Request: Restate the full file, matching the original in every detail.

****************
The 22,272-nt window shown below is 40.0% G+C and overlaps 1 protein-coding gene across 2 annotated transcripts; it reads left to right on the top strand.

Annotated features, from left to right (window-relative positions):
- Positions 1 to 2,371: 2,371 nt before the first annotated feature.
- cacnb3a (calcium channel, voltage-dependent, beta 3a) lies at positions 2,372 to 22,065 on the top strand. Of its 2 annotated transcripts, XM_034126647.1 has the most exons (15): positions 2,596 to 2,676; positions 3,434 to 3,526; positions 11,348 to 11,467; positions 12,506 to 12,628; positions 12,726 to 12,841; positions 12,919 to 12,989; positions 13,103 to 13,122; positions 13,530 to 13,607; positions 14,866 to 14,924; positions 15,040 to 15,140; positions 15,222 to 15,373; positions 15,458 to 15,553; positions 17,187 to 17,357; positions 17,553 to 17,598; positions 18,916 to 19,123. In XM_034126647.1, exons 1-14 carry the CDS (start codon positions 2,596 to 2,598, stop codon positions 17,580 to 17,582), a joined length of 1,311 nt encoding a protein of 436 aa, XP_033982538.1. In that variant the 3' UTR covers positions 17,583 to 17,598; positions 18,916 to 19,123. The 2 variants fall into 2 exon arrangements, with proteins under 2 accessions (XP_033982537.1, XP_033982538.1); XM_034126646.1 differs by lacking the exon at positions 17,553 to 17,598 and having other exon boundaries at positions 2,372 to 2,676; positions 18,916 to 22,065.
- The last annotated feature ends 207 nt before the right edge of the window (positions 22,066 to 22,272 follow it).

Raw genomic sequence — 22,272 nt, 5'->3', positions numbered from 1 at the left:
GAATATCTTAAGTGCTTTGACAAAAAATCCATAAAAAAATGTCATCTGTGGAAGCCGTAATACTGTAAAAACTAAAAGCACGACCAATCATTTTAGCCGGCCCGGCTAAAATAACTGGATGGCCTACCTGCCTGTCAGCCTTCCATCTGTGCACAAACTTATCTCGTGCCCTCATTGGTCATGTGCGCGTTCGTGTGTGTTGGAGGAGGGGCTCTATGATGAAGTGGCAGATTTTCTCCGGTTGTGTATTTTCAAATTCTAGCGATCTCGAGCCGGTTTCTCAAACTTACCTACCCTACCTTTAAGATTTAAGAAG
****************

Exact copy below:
The 22,272-nt window shown below is 40.0% G+C and overlaps 1 protein-coding gene across 2 annotated transcripts; it reads left to right on the top strand.

Annotated features, from left to right (window-relative positions):
- Positions 1 to 2,371: 2,371 nt before the first annotated feature.
- cacnb3a (calcium channel, voltage-dependent, beta 3a) lies at positions 2,372 to 22,065 on the top strand. Of its 2 annotated transcripts, XM_034126647.1 has the most exons (15): positions 2,596 to 2,676; positions 3,434 to 3,526; positions 11,348 to 11,467; positions 12,506 to 12,628; positions 12,726 to 12,841; positions 12,919 to 12,989; positions 13,103 to 13,122; positions 13,530 to 13,607; positions 14,866 to 14,924; positions 15,040 to 15,140; positions 15,222 to 15,373; positions 15,458 to 15,553; positions 17,187 to 17,357; positions 17,553 to 17,598; positions 18,916 to 19,123. In XM_034126647.1, exons 1-14 carry the CDS (start codon positions 2,596 to 2,598, stop codon positions 17,580 to 17,582), a joined length of 1,311 nt encoding a protein of 436 aa, XP_033982538.1. In that variant the 3' UTR covers positions 17,583 to 17,598; positions 18,916 to 19,123. The 2 variants fall into 2 exon arrangements, with proteins under 2 accessions (XP_033982537.1, XP_033982538.1); XM_034126646.1 differs by lacking the exon at positions 17,553 to 17,598 and having other exon boundaries at positions 2,372 to 2,676; positions 18,916 to 22,065.
- The last annotated feature ends 207 nt before the right edge of the window (positions 22,066 to 22,272 follow it).

Raw genomic sequence — 22,272 nt, 5'->3', positions numbered from 1 at the left:
GAATATCTTAAGTGCTTTGACAAAAAATCCATAAAAAAATGTCATCTGTGGAAGCCGTAATACTGTAAAAACTAAAAGCACGACCAATCATTTTAGCCGGCCCGGCTAAAATAACTGGATGGCCTACCTGCCTGTCAGCCTTCCATCTGTGCACAAACTTATCTCGTGCCCTCATTGGTCATGTGCGCGTTCGTGTGTGTTGGAGGAGGGGCTCTATGATGAAGTGGCAGATTTTCTCCGGTTGTGTATTTTCAAATTCTAGCGATCTCGAGCCGGTTTCTCAAACTTACCTACCCTACCTTTAAGATTTAAGAAG